Wildlife Management - The Animals Arrive
The Journey Begins
The bison were a gift from the New York Zoological and the American Bison Societies. Simply getting these animals to the park was quite a story. Fred Dille, of the U.S. Biological Survey, was in charge of transporting the bison.
NPS Photo Archive
Destination: South Dakota
In New York, the bison were loaded onto an express train. They arrived in Hot Springs, a 2000-mile trip, 2 1/2 days later. When the train reached Hot Springs, every available truck and cart was pressed into service to get the animals the remaining eleven miles to the preserve. This journey took ten hours!
By the time the bison reached the preserve, quite a crowd had gathered to see them released. There was only one problem. The bison had no idea how to back out of a crate! This frustrating experience is summarized in the words of Dille:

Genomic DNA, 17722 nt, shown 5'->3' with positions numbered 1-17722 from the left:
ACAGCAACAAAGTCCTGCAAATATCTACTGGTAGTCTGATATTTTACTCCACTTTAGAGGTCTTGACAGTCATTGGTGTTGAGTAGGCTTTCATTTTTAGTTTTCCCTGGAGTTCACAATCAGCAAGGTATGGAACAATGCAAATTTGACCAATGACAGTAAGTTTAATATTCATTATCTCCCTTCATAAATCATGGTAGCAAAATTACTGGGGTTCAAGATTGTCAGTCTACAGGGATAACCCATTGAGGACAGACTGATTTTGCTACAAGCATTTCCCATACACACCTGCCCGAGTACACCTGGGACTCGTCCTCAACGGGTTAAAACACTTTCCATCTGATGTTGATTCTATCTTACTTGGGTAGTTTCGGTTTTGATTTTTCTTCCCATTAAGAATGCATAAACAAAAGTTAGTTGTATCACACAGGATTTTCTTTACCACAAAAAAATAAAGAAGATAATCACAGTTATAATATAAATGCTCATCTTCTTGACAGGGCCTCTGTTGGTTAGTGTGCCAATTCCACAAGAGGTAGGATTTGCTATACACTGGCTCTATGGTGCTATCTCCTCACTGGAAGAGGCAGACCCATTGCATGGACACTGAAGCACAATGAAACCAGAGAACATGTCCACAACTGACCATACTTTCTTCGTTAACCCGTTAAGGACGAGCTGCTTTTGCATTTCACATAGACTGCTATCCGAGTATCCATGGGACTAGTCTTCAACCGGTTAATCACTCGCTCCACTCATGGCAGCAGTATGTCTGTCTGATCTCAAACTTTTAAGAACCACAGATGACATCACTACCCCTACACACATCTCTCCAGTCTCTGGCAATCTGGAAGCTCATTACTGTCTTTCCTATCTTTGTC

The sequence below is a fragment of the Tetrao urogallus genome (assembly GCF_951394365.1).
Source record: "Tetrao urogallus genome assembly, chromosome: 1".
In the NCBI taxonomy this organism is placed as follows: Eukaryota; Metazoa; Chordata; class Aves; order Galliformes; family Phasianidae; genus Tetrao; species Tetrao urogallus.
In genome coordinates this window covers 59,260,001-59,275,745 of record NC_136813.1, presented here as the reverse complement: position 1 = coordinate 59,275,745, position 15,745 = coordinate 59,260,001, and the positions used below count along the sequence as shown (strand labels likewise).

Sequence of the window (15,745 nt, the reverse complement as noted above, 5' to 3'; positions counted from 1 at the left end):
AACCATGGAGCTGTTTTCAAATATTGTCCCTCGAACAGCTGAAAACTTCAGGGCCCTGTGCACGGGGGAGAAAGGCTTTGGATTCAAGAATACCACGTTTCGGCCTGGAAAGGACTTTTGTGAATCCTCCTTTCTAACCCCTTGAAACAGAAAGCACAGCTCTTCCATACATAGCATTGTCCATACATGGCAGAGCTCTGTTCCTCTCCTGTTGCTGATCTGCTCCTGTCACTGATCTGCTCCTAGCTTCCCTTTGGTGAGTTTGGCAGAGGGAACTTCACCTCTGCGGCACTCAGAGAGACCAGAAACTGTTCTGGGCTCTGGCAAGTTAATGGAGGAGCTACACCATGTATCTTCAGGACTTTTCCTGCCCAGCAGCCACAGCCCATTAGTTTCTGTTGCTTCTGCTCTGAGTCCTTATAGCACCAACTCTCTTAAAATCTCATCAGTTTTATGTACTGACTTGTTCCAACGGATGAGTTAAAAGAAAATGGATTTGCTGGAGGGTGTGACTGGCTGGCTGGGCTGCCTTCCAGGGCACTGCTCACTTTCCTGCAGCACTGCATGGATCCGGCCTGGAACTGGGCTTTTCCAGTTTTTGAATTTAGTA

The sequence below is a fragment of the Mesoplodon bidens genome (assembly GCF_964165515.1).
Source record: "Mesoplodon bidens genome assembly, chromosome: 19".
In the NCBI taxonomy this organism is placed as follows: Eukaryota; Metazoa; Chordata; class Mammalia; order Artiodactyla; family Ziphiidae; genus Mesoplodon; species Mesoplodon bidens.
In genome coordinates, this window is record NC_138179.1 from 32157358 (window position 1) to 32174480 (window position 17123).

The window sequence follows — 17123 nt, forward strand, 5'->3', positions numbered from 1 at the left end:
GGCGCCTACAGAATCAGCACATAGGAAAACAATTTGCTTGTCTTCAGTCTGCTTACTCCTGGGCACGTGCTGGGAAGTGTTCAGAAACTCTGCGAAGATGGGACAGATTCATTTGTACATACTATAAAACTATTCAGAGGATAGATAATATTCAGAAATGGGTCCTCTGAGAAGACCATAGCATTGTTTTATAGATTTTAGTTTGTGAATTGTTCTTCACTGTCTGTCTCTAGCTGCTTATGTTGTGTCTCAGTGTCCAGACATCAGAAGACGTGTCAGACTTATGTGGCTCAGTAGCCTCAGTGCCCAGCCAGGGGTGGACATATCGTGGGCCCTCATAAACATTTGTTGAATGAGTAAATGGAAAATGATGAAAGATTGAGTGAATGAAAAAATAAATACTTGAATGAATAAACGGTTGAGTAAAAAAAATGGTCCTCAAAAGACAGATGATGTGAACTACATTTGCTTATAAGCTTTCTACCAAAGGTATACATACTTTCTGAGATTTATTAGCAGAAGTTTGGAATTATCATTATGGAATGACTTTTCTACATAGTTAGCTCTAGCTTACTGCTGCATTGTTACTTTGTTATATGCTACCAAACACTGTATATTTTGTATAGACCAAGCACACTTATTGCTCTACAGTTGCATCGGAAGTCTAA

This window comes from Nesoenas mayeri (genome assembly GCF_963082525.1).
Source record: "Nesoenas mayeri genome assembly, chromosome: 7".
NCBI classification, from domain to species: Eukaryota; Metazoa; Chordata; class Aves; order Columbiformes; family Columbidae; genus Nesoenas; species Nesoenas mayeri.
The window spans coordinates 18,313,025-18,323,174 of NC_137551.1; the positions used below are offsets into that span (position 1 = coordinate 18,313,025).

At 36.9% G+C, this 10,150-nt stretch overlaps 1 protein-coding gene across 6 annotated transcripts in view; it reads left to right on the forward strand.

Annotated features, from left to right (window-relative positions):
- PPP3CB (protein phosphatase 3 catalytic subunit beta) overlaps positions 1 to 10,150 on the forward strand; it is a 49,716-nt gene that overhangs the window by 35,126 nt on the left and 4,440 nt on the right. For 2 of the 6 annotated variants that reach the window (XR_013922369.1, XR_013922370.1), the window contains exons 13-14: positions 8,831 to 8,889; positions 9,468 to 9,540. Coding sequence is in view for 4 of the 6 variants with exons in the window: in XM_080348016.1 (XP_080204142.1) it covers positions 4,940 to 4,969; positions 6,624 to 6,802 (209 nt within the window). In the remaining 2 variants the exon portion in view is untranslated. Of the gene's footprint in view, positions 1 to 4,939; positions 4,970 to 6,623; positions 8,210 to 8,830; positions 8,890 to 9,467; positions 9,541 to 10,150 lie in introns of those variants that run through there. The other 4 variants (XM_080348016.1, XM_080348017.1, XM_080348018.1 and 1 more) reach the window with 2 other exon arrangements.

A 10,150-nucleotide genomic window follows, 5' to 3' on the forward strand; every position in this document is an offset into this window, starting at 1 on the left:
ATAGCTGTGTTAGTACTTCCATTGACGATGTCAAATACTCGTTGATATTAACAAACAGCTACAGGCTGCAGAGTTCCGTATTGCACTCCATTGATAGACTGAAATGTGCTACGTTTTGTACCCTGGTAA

To suggest to a buffalo that he must back out of the crate by poking him in the head… are but a challenge to him and he does not propose to give ground.
A New Life
The final operation was more like removing the crates from the animals than the animals from the crate. At last, the bison were released and they wandered off into the sunset to begin their new life on the prairie.
For more information about the return of the wildlife to Wind Cave National Park select from the listings below:
Did You Know?
A Rocky Mountain bull elk weighs between 700 - 800 pounds. Rocky Mountain elk were introduced to the park in 1914 and 1916. More...